Holiday Home — The Way We Were

I would love to go home for the holiday— back to 168th street and Nelson Avenue in the Bronx. To the Noonan Plaza, an amazing art deco building with gardens, a pond, swans, a waterfall, a cedar bridge spanning its narrows and a lighthouse to guide the swans and the rest of us safely home. I kid you not. This was where I lived my first 16 years. Clearly, I have not gotten over it — but home isn’t there anymore.

Holidays then were magic. And we celebrated all of them. When we celebrated Passover, we celebrated Easter. When we celebrated Hanukkah, we celebrated Christmas. I never thought to question it. For us it was normal.

For Passover we held a Seder in the foyer of our apartment where we opened our ebony side table to seat eight people. Crowded but cozy. My dad made the best matzo brie. Better than French toast. Enough sugar on it to cause a diabetic coma. I’ve tried for the past 50 years to replicate it with no success.

On Easter Sunday I wore a new coat, and a hat that looked like a bonnet, pale gray with blue braided trim. We decorated Easter eggs. We snacked on solid chocolate bunnies, wrapped in glowing golden foil. We ate enough jelly beans to keep the dentist busy for months.

When I was seven, a week before Christmas we snuck a small tree past my grandmother and into my room where it stood bedecked with colored lights and tinsel, We exchanged gifts, we did it all, and it all seemed all right.

My aunt, the Christian Scientist, who coached me in speech, manners, shopping, (both wholesale and retail) and taught me to never use the word “hate,” wrapped Christmas gifts with jewel tone metallic paper in which we could see our reflections. What went on inside those boxes was equally fabulous but who cared.

You may think this was confusing. It wasn’t. It expanded my world. It gave me a sense that we were part of a spiritual/cultural continuum that allowed me to dream inclusively, and to play the game of life with very few limits. It gave me a feeling of warmth and love, of sharing, and spirit that held my life together when it seemed like it was falling apart.

When kids at the Sacred Heart School across the street, told me I had killed Jesus, I knew they were wrong. They had to be. I was here on Nelson Avenue since the day I was born. So were my parents — we would never have done such a thing.

The way we were then no longer seems odd or unusual. Families and neighborhoods are mixed .We think and live globally. A friend’s son made his bar mitzvah in Israel last week. His mother is Christian, his father Jewish. They too celebrate beyond their borders and boundaries.

It’s all connected and it’s all okay. I knew that for sure when I first discovered the Last Supper was a Seder. It blew my mind. It’s time that people get that into their consciousness. The rest is a piece of cake. Or matzo. Your choice. Or mine.

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The Perilous Path of the Virtual Life

A 13 year old with a blog (a blogette, a blogetteer?) was recently on The Late Show with David Letterman. She has already become a multi-million dollar fashion-phenom and shows no signs of slowing down. For her this is normal. At 13 she has reached the heights.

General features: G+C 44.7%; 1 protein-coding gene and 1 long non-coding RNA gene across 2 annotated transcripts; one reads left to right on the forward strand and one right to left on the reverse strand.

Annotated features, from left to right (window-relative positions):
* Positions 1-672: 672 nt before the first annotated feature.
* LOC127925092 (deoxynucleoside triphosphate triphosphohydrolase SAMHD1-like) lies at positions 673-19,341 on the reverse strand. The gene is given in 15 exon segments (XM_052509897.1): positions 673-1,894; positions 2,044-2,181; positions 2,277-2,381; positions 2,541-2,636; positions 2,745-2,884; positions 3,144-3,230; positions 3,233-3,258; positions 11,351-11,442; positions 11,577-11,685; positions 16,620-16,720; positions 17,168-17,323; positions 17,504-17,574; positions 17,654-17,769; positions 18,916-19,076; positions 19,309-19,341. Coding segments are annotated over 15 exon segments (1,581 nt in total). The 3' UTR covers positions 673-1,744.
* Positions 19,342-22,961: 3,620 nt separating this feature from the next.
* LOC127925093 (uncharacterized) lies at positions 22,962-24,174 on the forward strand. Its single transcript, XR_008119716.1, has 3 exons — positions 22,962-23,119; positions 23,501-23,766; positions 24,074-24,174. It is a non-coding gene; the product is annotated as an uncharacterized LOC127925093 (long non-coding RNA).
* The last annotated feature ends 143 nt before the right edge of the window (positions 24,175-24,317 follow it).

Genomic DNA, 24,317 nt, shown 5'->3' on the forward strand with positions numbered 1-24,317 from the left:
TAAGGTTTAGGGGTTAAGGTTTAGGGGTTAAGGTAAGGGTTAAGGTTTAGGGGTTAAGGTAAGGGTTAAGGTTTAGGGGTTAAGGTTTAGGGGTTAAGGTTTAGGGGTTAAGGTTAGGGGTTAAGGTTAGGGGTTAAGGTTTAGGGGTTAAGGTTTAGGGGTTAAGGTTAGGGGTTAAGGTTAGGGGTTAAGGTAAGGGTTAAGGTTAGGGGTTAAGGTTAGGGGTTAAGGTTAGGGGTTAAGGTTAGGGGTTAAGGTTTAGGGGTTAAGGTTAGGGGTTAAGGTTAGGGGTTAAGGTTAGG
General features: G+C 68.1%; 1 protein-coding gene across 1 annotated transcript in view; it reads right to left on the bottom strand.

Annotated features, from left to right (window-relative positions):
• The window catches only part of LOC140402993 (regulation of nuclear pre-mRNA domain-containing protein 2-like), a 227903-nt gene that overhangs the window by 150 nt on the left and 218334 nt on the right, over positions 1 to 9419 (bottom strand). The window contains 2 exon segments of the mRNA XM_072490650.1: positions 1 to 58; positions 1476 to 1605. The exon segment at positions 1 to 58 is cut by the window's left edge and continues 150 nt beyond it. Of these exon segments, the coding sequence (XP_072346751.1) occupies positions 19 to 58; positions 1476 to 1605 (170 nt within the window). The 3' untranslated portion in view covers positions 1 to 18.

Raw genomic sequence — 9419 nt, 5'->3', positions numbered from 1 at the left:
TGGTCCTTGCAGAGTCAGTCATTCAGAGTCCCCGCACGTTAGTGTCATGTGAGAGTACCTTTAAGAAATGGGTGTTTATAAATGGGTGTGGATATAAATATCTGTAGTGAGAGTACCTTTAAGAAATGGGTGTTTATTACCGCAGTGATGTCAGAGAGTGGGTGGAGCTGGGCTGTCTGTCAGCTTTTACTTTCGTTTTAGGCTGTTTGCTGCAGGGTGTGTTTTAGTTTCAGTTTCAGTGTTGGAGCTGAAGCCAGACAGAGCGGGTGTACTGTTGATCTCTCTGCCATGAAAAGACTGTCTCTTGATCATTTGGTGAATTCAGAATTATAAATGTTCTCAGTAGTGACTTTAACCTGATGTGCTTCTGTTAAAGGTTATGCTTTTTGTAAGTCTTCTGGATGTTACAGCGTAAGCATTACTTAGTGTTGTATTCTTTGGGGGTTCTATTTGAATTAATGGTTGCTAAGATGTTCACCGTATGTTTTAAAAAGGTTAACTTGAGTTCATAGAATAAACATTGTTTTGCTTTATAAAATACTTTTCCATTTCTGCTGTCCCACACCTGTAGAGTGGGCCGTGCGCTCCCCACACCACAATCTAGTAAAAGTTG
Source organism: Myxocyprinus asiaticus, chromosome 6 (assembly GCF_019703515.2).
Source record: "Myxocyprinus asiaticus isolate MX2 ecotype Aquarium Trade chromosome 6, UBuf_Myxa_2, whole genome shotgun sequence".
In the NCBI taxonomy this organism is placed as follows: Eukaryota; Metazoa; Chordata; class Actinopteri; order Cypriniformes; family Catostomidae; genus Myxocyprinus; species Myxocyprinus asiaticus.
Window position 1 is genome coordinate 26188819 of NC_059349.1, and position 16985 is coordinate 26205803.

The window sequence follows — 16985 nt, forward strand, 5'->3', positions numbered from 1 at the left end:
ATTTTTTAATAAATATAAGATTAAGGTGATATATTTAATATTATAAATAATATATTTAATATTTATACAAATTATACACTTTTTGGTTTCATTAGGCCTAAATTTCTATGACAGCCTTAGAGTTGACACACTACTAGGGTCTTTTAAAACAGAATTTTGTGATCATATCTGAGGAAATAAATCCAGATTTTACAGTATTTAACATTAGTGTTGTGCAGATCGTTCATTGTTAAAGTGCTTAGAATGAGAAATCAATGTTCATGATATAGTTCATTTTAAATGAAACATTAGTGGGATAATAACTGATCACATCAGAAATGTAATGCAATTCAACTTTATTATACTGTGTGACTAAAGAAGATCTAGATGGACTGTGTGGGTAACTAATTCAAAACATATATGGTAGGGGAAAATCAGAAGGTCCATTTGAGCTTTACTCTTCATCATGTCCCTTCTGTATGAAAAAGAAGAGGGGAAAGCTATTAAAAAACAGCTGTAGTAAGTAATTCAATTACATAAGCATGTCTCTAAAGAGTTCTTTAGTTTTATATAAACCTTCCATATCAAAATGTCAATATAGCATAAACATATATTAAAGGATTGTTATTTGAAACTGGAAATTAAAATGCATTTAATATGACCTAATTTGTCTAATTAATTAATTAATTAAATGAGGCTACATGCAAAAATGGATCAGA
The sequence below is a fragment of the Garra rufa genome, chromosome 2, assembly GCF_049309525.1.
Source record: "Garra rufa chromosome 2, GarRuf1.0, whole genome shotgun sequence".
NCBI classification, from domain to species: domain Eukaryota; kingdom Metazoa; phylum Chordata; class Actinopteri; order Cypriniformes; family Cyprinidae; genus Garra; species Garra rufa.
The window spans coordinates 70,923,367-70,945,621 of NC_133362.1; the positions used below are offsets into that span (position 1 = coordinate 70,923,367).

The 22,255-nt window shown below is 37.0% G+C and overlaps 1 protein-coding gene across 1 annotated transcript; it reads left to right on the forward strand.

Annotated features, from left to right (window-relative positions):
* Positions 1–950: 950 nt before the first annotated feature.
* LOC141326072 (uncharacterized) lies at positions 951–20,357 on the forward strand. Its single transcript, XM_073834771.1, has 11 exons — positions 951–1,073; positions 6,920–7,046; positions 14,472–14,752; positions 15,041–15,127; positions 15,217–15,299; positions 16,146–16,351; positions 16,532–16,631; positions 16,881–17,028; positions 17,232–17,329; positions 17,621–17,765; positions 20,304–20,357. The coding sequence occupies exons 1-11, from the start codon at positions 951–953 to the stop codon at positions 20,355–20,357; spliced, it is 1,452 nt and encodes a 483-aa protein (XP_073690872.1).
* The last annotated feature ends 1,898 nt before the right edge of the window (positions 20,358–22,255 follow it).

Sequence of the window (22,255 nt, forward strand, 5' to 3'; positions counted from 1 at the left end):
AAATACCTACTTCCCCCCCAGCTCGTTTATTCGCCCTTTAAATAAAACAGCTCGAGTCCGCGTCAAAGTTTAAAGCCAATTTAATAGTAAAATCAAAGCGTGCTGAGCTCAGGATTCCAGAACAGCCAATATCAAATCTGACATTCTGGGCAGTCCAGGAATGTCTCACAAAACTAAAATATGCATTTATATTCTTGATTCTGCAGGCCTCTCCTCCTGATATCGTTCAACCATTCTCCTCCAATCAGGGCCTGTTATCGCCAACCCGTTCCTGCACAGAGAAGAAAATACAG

Okay. Children grow up fast now. They were 9 last week. This week they are 32. And 32 is “old.” I look at them and think What happened? When do they do their homework? Eat. Sleep. Play− And live what we used to call real life?

Kids barely into their teens are wizards of commerce. People in their 20′s are ruling ‘the world of the future, and the future is Now! Writing blogs, running websites, making what they claim to be millions, and spouting slickly packaged spiritual wisdom that makes my head spin

When I look at all this hyped up expertise I wonder what’s the the lineage, the core, the foundation? A friend of mine who has the whole package (the website, the success, the lineage) says “There is none.” He may well be right.

This virtual world has spawned the phenomenon of “virtual experts” along with “virtual spirituality.” And I question whether people are interested in knowing the difference between what’s real and true and what’s not.

It took me decades to begin to know what I know, and way more important, to know what I don’t know.  But knowledge has become “know-how.” Wisdom has become Wizardry. And the Wizards are busy taking over the planet. Okay, I get it. The world has changed. But what happens when it’s for the worse? When wisdom and spirit get replaced by greed (aka Virtual Magic). And folks wake up one morning to find they, and the world around them, are lacking humility, humanity, wonder, and space to just be.

These twirling dervishes think they’ve discovered a short-cut. That we can narrow our focus and surf the surface — what lies beneath, beyond, or within doesn’t matter. That we can dive in and act as if we know what we’re doing and we are who and what we propose to be, and if we believe it there’s a pretty good chance that others will believe it too!

And the virtual music can keep on playing. And we can all keep dancing the virtual dance. And no one, or at least only a few, will ever emerge from the trance long enough to notice or know the difference.

But what people don’t know is that the short-cut is merely a “false-cut.” That no matter how many millions the uber-kids make or how many thousands follow them on Twitter or Facebook or Linked- in, we are here to Spiritualize our everyday life. Not just to materialize it. And that there can be no real joy in sacrificing one for the other, no matter what the virtual gods tell us is possible.

Keep Moving – Don’t Get Stuck In The Dark

Sometimes it feels too hard. Too scary. Too uncertain. Too, too.

Life plays hard ball. What looks good can disappoint. The dream turns out to be imperfect. The book doesn’t get published.  You get passed over for the job. The relationship goes south. The light at the end of the tunnel disappears and you’re stuck in the dark.

Breathe out. Stop thinking. This has happened before. It will happen again, yet we manage to get through it. What’s the choice?

Let go of the way it’s supposed to be. Forgo the “ideal. It keeps you enslaved and it soils your mind with insidious discontent.

Forget the wanting. It’s endless. Like a black hole that sucks out your soul. Practice Gratitude instead. It’s the antidote to fear, disappointment and attachment. It heals wounds. It let’s in the light.

Do you think I give it too much credit? Then forget what I tell you. The only way to know is to experiment and see for yourself.

Keep moving. One foot in front of the other. And say thank you. Even for the stuff you’ve lost. Or the stuff you don’t have yet. It costs you nothing – and it attracts the miraculous.